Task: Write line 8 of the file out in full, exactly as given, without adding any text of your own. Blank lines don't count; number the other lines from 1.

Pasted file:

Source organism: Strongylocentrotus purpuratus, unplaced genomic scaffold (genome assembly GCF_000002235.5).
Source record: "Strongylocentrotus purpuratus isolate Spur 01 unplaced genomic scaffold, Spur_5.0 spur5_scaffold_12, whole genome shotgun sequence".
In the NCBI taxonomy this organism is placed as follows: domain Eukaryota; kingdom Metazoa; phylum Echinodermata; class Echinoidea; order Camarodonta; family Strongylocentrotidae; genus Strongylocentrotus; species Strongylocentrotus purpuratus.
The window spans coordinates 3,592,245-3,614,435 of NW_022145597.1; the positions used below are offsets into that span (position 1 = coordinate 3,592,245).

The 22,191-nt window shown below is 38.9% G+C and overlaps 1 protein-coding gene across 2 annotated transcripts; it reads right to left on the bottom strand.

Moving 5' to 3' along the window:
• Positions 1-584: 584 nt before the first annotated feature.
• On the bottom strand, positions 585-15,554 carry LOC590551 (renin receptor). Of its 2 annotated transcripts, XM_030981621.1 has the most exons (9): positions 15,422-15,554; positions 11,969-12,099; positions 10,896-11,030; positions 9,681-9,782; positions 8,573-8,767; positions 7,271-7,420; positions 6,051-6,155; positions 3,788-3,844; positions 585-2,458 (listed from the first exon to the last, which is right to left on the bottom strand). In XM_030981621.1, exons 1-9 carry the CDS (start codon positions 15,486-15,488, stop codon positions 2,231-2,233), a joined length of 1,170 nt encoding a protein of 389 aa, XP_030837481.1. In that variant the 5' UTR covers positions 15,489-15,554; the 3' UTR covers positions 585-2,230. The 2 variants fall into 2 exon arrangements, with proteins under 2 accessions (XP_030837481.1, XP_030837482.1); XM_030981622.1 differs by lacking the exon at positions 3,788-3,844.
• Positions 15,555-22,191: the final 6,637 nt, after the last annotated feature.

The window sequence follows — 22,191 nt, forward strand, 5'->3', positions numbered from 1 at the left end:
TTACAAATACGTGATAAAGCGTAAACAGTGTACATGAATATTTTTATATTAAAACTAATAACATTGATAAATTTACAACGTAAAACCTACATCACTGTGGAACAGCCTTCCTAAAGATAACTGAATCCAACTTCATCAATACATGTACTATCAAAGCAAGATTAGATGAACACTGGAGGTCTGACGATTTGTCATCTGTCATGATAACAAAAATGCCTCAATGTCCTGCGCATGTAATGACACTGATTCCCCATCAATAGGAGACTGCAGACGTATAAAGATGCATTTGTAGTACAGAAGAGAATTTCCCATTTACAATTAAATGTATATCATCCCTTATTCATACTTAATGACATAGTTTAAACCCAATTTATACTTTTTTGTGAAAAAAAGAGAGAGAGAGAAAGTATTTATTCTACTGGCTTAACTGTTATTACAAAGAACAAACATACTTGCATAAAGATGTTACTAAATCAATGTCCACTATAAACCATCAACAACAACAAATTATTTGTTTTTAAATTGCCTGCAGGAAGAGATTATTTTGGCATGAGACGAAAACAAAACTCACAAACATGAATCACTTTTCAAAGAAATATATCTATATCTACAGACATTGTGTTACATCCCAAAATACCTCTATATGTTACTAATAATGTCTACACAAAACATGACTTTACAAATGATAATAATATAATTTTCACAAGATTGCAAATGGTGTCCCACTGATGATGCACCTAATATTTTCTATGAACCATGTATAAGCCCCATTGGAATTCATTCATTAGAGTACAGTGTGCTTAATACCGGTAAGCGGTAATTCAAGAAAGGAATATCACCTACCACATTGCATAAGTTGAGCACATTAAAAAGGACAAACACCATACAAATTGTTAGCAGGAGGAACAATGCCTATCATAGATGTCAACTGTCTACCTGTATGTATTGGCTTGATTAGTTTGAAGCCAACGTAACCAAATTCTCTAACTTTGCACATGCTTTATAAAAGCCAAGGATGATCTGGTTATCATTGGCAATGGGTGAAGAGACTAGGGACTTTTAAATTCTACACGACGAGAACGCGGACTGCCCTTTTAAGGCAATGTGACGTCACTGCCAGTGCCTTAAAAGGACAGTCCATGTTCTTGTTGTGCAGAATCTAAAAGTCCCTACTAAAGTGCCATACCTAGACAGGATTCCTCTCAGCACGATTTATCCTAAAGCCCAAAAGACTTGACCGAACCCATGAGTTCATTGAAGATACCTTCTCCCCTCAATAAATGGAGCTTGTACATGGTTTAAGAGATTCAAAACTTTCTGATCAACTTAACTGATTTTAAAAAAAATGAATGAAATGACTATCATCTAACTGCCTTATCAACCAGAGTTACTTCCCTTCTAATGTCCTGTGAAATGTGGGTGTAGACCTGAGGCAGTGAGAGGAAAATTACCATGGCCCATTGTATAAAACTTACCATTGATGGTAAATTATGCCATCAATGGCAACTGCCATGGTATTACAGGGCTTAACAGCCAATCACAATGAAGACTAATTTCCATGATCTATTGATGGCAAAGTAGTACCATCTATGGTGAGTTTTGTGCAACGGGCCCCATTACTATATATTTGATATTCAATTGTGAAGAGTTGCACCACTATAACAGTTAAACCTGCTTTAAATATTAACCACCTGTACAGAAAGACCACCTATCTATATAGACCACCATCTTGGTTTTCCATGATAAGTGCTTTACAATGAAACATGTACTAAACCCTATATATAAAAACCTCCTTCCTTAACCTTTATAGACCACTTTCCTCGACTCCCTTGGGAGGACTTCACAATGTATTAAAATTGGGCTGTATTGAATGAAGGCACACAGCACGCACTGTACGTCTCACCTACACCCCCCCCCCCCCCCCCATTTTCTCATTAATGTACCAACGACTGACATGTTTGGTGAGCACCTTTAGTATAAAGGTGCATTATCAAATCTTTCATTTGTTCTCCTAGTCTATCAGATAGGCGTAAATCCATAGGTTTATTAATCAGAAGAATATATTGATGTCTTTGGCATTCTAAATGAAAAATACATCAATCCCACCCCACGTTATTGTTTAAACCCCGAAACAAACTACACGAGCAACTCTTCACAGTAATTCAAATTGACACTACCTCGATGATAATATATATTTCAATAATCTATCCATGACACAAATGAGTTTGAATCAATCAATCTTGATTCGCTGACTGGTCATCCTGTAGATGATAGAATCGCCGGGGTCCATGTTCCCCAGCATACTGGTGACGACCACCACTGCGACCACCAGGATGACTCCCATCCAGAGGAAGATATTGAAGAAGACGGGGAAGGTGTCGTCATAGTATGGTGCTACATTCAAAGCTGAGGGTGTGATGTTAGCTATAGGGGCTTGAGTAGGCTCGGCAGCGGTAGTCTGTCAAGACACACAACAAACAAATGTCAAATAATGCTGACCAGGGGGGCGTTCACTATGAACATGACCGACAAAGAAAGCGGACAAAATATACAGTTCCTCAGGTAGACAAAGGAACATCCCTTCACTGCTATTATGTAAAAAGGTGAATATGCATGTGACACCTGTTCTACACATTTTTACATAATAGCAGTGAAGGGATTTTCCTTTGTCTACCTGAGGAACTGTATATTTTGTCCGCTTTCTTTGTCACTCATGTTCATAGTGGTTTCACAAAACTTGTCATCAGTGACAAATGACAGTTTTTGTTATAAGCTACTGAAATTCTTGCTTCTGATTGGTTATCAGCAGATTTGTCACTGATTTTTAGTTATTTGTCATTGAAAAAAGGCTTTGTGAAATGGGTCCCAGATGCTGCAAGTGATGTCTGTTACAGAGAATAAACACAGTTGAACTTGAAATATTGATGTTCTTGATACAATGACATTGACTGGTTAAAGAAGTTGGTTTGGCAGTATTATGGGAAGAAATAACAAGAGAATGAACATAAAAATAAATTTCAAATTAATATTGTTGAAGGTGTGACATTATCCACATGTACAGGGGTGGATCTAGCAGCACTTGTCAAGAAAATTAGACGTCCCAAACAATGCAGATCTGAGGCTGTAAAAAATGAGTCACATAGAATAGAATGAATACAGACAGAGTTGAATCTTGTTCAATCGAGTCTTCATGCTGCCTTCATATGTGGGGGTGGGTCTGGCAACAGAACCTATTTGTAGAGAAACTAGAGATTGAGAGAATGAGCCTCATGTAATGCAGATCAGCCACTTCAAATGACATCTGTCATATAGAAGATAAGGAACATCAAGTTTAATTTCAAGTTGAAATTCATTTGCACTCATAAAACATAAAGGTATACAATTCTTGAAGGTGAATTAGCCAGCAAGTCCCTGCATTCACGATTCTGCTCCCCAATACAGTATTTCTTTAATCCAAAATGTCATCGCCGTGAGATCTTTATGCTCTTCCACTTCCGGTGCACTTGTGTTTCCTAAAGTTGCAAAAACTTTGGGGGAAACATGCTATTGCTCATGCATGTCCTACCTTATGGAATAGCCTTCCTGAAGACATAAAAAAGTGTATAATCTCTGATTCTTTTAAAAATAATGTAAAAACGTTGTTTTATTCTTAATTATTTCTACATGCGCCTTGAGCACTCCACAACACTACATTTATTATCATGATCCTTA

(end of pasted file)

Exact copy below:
• On the bottom strand, positions 585-15,554 carry LOC590551 (renin receptor). Of its 2 annotated transcripts, XM_030981621.1 has the most exons (9): positions 15,422-15,554; positions 11,969-12,099; positions 10,896-11,030; positions 9,681-9,782; positions 8,573-8,767; positions 7,271-7,420; positions 6,051-6,155; positions 3,788-3,844; positions 585-2,458 (listed from the first exon to the last, which is right to left on the bottom strand). In XM_030981621.1, exons 1-9 carry the CDS (start codon positions 15,486-15,488, stop codon positions 2,231-2,233), a joined length of 1,170 nt encoding a protein of 389 aa, XP_030837481.1. In that variant the 5' UTR covers positions 15,489-15,554; the 3' UTR covers positions 585-2,230. The 2 variants fall into 2 exon arrangements, with proteins under 2 accessions (XP_030837481.1, XP_030837482.1); XM_030981622.1 differs by lacking the exon at positions 3,788-3,844.